Unity-Esther Lucy McDonough, age 91, died at Sullivan County Healthcare on February 25 after a long period of declining health. Esther lived her entire life in Newport until her health made SCHC her residence.
Born April 14, 1928 to parents Fred and Lucy (Osgood Johnson) McDonough, Esther grew up as the seventh generation on what is now known as Beaver Pond Farm. She was predeceased by siblings Mary McDonough and Fred McDonough and life partner Emile Martineau of Berlin and then Newport where they shared decades together at the home she built on the family farm now owned by the next generation in the Osgood-Johnson-McDonough legacy. She is survived by her brother and his wife, John and Gloria McDonough of Newport, her sister-in-law Norma McDonough of Newport, nieces Kismet McDonough (Chan) and her husband Michael Chan of Londonderry, Rebecca “Becky” (McDonough) Nelson and her husband Bennie of Newport, Elaine Patterson of Newport, nephew Fred “Mac” McDonough of Goshen and his wife Nancy and many great-nieces and nephews.
Esther grew up in Newport, first attending a one-room schoolhouse in Kelleyville and then on to Towle High School where she graduated in 1946. She attended Becker Junior College in Worcester, MA and followed school with a lifelong career in the field of law as an office clerk for Leahy and Denault Law Practices in Claremont and then as Court Stenographer in the NH Superior Court System from which she retired in the 1980s. She began her love of fine cars, restaurants and material possessions early in her working career with her first car being a 1948 Chevy convertible followed by decades of topnotch American made cars, Buick and Cadillac her favorites.
Esther loved to travel worldwide, and never let obstacles stop her from her plans. Hurricanes and blizzards were not a deterrent to the feisty, opinionated and stubborn lady and she would hop in the car and travel to Manchester if planned no matter how fierce the storm, angry if stores closed because of foul weather. She was adored by her family, and she loved lavishing gifts and trips on her loved ones. Every holiday was a time for over-the-top decoration and celebration both inside and outside her home with Christmas the highlight of extravagant arrays of lights, trees and decorations outside and all manner of decorations inside her home along with a closet stocked and ready for gift wrapping. All shrubbery around her home was decorated with Easter eggs in the spring and massive inside displays at St. Patrick’s Day, Thanksgiving, Halloween and Easter. Esther truly enjoyed festivities. She loved gardening and had beautiful annual and perennial flower gardens surrounding her home. She often helped out at the farm in all seasons, working the overnight shift at the sugarhouse in spring, picking berries or slinging hay bales in the summer or hauling and stacking wood in the fall. Shopping was always her favorite pastime, as her wardrobe and appearance were important to her to her dying day. Esther enjoyed shopping more than anything else she did and even accomplished a shopping trip just days before her passing. She was known to regularly spend all day at Manchester malls and stores after a visit to her hairdresser in the city.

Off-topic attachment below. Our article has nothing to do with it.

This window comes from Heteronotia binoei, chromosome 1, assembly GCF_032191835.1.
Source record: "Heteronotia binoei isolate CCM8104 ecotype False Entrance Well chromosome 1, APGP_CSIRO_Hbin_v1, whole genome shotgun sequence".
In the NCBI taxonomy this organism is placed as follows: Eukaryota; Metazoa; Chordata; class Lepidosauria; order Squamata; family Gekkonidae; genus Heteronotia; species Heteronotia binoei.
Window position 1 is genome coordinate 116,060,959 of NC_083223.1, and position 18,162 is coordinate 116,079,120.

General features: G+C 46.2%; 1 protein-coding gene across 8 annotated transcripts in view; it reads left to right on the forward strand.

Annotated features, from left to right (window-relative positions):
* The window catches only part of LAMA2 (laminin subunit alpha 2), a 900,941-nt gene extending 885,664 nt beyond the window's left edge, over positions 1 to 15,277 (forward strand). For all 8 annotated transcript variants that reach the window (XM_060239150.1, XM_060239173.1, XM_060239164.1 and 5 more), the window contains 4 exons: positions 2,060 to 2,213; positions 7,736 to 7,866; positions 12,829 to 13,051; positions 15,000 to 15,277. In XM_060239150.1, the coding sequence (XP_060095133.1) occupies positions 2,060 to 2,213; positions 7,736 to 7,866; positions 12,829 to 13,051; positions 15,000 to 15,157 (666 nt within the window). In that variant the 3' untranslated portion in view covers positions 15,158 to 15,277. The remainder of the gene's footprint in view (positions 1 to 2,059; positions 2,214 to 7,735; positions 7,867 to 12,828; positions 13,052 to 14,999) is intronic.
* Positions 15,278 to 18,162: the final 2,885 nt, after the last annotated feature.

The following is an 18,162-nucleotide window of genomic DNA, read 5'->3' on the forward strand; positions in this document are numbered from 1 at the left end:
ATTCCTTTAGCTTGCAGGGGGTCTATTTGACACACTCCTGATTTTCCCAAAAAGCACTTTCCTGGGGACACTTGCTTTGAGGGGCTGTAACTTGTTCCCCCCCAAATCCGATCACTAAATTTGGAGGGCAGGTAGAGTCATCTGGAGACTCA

An animal lover of all creatures wild and domesticated, her home was never without a cat, her bird feeders were never empty, a pair of binoculars was always at the window and her bookshelves were stocked with books for animal and bird identification. She was known to have chased bears that tried to get to the birdfeeders off the premises barking like a yappy dog and shaking a broom as she was fearless in the face of any challenge. She was a giving soul, frequently sending funds to missions and animal protection organizations, visiting elder shut-ins and family friends at their homes and in nursing homes as they aged and always remembering others with postcards, cards and letters. Many appreciated the kind words and remembrances she would send to them. Esther donated her body to the Geisel School of Medicine at Dartmouth in a selfless act for medical research and training.
An avid reader, her home library was extensive (she only read non-fiction) and she read newspapers, periodicals and other written works relentlessly until she lost her sight in the last few months. She was a very patriotic, politically active and supportive Republican and rubbed elbows with many Republican governors and presidents, making her political opinions known to her family just days before her passing. She was proficient in handling guns and was very proud of her NRA pistol shooting certification which she displayed even in her room at the nursing home. In her latter years at SCHC, if she wasn’t at the hairdresser or a game of Bingo, she would be found reading, watching Fox News or Animal Planet or making her opinions known to whomever was available to listen. The family is very appreciative of the excellent care and attentive staff at Sullivan County Healthcare who made her final years comfortable.
A self-made woman, Esther enjoyed a rich, full life and will be greatly missed and fondly remembered by her family and friends. She will be remembered during a Mass of Remembrance to be held at 4 p.m. May 23, 2020 at St. Patrick’s Church, Newport, NH for any that would like to attend. A family remembrance gathering will be held at Beaver Pond Farm in Newport at a future date. Condolences can be posted at Newton-Bartlett Funeral Home, Newport, NH or sent to family directly. Remembrance donations should be sent to the charity of your choice.
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